Last week we released the September edition of Numbers You Need, our monthly recap of statistics that shape Oklahoma. In addition to bad news for the short run–a higher unemployment rate, more people on public support programs, and the eighth straight month of declining state revenues–there’s bad news for the long run. Enrollment in Oklahoma colleges and universities has been essentially flat over the last five years.
Preliminary results for the school year finished in May, 2008-09, show a headcount enrollment (in which all students, part- and full-time alike, are counted as one) of 256,012. That’s down slightly from the previous year and the second lowest enrollment in the last five years.
Overall enrollment is down 1.5 percent from the peak levels of 2003-04 and 2004-05. The decline is all at the four-year college level, where enrollment is down 2.4 percent over five years. Two-year college enrollment has risen slightly, 1.6 percent, in the same period.
Why is this bad news? Because we are not making a dent in our state’s already low education level. That makes it harder to move up the income scale and to attract the high-skilled jobs we’ll need in the future.
In 2006, Oklahoma ranked 39th among the states with only 22.9 percent of adults over 25 holding a four-year college degree. Not coincidentally, we ranked 41st in economic output per person and 12th in percentage of residents in poverty. Those numbers will always be entwined. We must work harder on the one we can affect directly.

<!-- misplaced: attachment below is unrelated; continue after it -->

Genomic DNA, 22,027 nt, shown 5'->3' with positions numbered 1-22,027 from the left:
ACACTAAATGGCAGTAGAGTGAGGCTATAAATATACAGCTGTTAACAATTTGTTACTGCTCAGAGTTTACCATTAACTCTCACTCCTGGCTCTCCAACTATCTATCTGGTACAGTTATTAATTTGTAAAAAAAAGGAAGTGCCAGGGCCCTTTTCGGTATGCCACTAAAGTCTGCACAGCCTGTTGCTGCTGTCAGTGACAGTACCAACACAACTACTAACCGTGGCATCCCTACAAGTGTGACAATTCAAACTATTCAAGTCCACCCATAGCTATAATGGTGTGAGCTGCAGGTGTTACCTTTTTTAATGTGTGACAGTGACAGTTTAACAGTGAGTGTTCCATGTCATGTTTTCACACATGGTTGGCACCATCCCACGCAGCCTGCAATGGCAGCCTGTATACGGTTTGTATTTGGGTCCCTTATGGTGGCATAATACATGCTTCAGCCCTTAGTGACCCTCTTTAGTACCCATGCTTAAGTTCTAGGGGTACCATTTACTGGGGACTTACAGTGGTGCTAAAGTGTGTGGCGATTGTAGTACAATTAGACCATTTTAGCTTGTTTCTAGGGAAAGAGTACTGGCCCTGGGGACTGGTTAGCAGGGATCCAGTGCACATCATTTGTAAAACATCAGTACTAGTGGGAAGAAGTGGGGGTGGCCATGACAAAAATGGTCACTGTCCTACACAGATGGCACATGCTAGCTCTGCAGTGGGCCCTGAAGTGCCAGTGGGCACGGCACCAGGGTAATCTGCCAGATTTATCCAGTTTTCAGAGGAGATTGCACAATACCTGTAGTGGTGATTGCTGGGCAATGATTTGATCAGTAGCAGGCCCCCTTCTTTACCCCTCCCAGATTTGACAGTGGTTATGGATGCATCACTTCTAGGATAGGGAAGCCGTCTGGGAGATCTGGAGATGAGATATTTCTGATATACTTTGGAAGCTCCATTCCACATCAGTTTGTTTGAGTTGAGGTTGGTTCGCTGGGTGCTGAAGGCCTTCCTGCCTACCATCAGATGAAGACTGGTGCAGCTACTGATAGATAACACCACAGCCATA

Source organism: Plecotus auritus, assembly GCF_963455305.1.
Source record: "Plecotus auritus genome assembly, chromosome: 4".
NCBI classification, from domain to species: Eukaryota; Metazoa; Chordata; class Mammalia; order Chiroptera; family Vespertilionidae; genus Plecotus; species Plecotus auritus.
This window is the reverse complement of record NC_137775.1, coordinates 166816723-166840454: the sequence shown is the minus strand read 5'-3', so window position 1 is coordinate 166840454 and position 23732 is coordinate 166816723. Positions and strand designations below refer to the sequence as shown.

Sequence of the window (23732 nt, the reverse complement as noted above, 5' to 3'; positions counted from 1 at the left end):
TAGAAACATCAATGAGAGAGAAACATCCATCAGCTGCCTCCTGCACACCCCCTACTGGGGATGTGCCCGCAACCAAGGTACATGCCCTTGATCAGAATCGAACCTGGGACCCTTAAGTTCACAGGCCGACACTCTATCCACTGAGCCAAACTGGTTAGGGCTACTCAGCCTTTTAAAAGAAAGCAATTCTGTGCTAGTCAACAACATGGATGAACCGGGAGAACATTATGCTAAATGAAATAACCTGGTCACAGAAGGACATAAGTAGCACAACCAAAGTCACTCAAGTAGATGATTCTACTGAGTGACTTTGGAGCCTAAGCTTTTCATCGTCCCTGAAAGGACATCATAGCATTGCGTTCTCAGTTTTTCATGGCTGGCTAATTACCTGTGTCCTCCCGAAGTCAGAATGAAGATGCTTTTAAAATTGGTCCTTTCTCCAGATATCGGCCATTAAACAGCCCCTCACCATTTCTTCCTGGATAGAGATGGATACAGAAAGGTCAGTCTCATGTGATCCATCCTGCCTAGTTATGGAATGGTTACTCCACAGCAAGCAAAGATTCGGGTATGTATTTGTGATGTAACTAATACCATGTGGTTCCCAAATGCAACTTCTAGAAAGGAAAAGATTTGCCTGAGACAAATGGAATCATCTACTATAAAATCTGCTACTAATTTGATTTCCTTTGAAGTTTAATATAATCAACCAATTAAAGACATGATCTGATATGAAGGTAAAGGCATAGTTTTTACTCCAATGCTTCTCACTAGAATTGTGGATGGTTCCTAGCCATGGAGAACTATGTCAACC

There is, however, a glimmer of hope. Earlier this month the Oklahoma State Regents for Higher Education announced a slight increase in the percentage of high school graduates attending college, now 52.8 percent. There’s also some evidence that enrollment is higher at many state colleges and universities this fall than the last few years. Time will tell whether those numbers pan out and whether it’s any more than a reaction to a tough job market.
Meanwhile, we can and should think hard about how we can do better. We encourage the regents, campus leaders, and state legislators to examine all the factors that could contribute to our low educational attainment–college funding and affordability, high school dropout and achievement levels, better guidance for students, and culture. We can do better and we’ll have to if we want our young people–and our economy–to prosper.